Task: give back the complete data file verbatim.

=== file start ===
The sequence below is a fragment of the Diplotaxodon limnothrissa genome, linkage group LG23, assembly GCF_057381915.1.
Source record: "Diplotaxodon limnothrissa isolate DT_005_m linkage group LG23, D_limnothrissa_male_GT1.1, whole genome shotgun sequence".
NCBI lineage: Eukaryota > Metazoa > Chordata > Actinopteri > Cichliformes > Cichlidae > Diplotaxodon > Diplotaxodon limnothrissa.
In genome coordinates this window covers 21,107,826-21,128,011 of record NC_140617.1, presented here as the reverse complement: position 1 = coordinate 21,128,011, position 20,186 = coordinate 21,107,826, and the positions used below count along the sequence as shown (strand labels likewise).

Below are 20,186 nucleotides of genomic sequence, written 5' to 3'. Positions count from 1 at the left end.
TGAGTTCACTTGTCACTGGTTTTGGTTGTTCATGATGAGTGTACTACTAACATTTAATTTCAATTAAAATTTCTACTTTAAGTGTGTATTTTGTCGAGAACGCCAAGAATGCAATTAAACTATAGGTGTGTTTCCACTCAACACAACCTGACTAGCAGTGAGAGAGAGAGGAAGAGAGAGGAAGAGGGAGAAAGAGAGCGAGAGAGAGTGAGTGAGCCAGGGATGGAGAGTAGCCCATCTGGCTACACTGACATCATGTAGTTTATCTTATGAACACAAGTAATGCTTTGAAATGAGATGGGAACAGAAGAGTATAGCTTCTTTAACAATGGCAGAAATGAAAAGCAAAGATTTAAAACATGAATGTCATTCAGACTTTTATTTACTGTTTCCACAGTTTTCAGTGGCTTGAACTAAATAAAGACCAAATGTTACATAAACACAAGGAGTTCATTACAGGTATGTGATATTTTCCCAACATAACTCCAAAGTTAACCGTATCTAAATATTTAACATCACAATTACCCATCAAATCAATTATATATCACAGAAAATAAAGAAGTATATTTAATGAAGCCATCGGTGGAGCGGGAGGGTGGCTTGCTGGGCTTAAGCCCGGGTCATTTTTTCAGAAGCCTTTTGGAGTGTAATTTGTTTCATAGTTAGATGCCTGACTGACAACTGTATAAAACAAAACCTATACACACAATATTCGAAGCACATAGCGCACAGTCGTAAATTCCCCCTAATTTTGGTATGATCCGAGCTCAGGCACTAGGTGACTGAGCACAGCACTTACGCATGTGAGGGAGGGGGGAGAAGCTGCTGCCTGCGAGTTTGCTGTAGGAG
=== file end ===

The sequence below is a fragment of the Diplotaxodon limnothrissa genome, linkage group LG23, assembly GCF_057381915.1.
Source record: "Diplotaxodon limnothrissa isolate DT_005_m linkage group LG23, D_limnothrissa_male_GT1.1, whole genome shotgun sequence".
NCBI lineage: Eukaryota > Metazoa > Chordata > Actinopteri > Cichliformes > Cichlidae > Diplotaxodon > Diplotaxodon limnothrissa.
In genome coordinates this window covers 21,107,826-21,128,011 of record NC_140617.1, presented here as the reverse complement: position 1 = coordinate 21,128,011, position 20,186 = coordinate 21,107,826, and the positions used below count along the sequence as shown (strand labels likewise).

Below are 20,186 nucleotides of genomic sequence, written 5' to 3'. Positions count from 1 at the left end.
TGAGTTCACTTGTCACTGGTTTTGGTTGTTCATGATGAGTGTACTACTAACATTTAATTTCAATTAAAATTTCTACTTTAAGTGTGTATTTTGTCGAGAACGCCAAGAATGCAATTAAACTATAGGTGTGTTTCCACTCAACACAACCTGACTAGCAGTGAGAGAGAGAGGAAGAGAGAGGAAGAGGGAGAAAGAGAGCGAGAGAGAGTGAGTGAGCCAGGGATGGAGAGTAGCCCATCTGGCTACACTGACATCATGTAGTTTATCTTATGAACACAAGTAATGCTTTGAAATGAGATGGGAACAGAAGAGTATAGCTTCTTTAACAATGGCAGAAATGAAAAGCAAAGATTTAAAACATGAATGTCATTCAGACTTTTATTTACTGTTTCCACAGTTTTCAGTGGCTTGAACTAAATAAAGACCAAATGTTACATAAACACAAGGAGTTCATTACAGGTATGTGATATTTTCCCAACATAACTCCAAAGTTAACCGTATCTAAATATTTAACATCACAATTACCCATCAAATCAATTATATATCACAGAAAATAAAGAAGTATATTTAATGAAGCCATCGGTGGAGCGGGAGGGTGGCTTGCTGGGCTTAAGCCCGGGTCATTTTTTCAGAAGCCTTTTGGAGTGTAATTTGTTTCATAGTTAGATGCCTGACTGACAACTGTATAAAACAAAACCTATACACACAATATTCGAAGCACATAGCGCACAGTCGTAAATTCCCCCTAATTTTGGTATGATCCGAGCTCAGGCACTAGGTGACTGAGCACAGCACTTACGCATGTGAGGGAGGGGGGAGAAGCTGCTGCCTGCGAGTTTGCTGTAGGAG